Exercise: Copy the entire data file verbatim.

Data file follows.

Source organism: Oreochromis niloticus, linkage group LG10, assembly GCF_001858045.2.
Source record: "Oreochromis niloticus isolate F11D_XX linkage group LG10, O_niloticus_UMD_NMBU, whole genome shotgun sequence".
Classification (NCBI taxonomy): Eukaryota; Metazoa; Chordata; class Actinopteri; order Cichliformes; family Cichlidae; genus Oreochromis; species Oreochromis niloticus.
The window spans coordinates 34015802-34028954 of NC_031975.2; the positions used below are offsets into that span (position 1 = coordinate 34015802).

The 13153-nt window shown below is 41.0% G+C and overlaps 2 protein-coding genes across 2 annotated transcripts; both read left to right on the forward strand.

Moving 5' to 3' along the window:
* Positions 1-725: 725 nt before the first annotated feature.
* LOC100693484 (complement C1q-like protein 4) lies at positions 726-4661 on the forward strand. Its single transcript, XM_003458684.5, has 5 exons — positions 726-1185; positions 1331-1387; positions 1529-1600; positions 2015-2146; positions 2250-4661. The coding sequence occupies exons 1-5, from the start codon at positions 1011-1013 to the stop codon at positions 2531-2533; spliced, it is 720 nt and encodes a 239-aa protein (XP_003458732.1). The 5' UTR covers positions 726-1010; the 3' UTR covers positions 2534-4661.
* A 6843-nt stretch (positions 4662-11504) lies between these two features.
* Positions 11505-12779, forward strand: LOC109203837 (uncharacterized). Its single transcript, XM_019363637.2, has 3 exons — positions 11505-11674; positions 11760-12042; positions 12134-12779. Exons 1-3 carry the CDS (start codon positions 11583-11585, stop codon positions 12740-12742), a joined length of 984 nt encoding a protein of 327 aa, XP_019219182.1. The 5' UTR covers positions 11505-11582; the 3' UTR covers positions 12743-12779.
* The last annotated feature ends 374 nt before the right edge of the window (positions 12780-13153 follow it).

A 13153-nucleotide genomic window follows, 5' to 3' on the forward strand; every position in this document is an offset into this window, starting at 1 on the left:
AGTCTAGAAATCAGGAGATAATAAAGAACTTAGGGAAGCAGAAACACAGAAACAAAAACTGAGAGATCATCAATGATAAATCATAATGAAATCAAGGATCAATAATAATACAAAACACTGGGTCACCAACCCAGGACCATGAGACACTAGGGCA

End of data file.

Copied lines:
Source organism: Oreochromis niloticus, linkage group LG10, assembly GCF_001858045.2.
Source record: "Oreochromis niloticus isolate F11D_XX linkage group LG10, O_niloticus_UMD_NMBU, whole genome shotgun sequence".
Classification (NCBI taxonomy): Eukaryota; Metazoa; Chordata; class Actinopteri; order Cichliformes; family Cichlidae; genus Oreochromis; species Oreochromis niloticus.
The window spans coordinates 34015802-34028954 of NC_031975.2; the positions used below are offsets into that span (position 1 = coordinate 34015802).

The 13153-nt window shown below is 41.0% G+C and overlaps 2 protein-coding genes across 2 annotated transcripts; both read left to right on the forward strand.

Moving 5' to 3' along the window:
* Positions 1-725: 725 nt before the first annotated feature.
* LOC100693484 (complement C1q-like protein 4) lies at positions 726-4661 on the forward strand. Its single transcript, XM_003458684.5, has 5 exons — positions 726-1185; positions 1331-1387; positions 1529-1600; positions 2015-2146; positions 2250-4661. The coding sequence occupies exons 1-5, from the start codon at positions 1011-1013 to the stop codon at positions 2531-2533; spliced, it is 720 nt and encodes a 239-aa protein (XP_003458732.1). The 5' UTR covers positions 726-1010; the 3' UTR covers positions 2534-4661.
* A 6843-nt stretch (positions 4662-11504) lies between these two features.
* Positions 11505-12779, forward strand: LOC109203837 (uncharacterized). Its single transcript, XM_019363637.2, has 3 exons — positions 11505-11674; positions 11760-12042; positions 12134-12779. Exons 1-3 carry the CDS (start codon positions 11583-11585, stop codon positions 12740-12742), a joined length of 984 nt encoding a protein of 327 aa, XP_019219182.1. The 5' UTR covers positions 11505-11582; the 3' UTR covers positions 12743-12779.
* The last annotated feature ends 374 nt before the right edge of the window (positions 12780-13153 follow it).

A 13153-nucleotide genomic window follows, 5' to 3' on the forward strand; every position in this document is an offset into this window, starting at 1 on the left:
AGTCTAGAAATCAGGAGATAATAAAGAACTTAGGGAAGCAGAAACACAGAAACAAAAACTGAGAGATCATCAATGATAAATCATAATGAAATCAAGGATCAATAATAATACAAAACACTGGGTCACCAACCCAGGACCATGAGACACTAGGGCA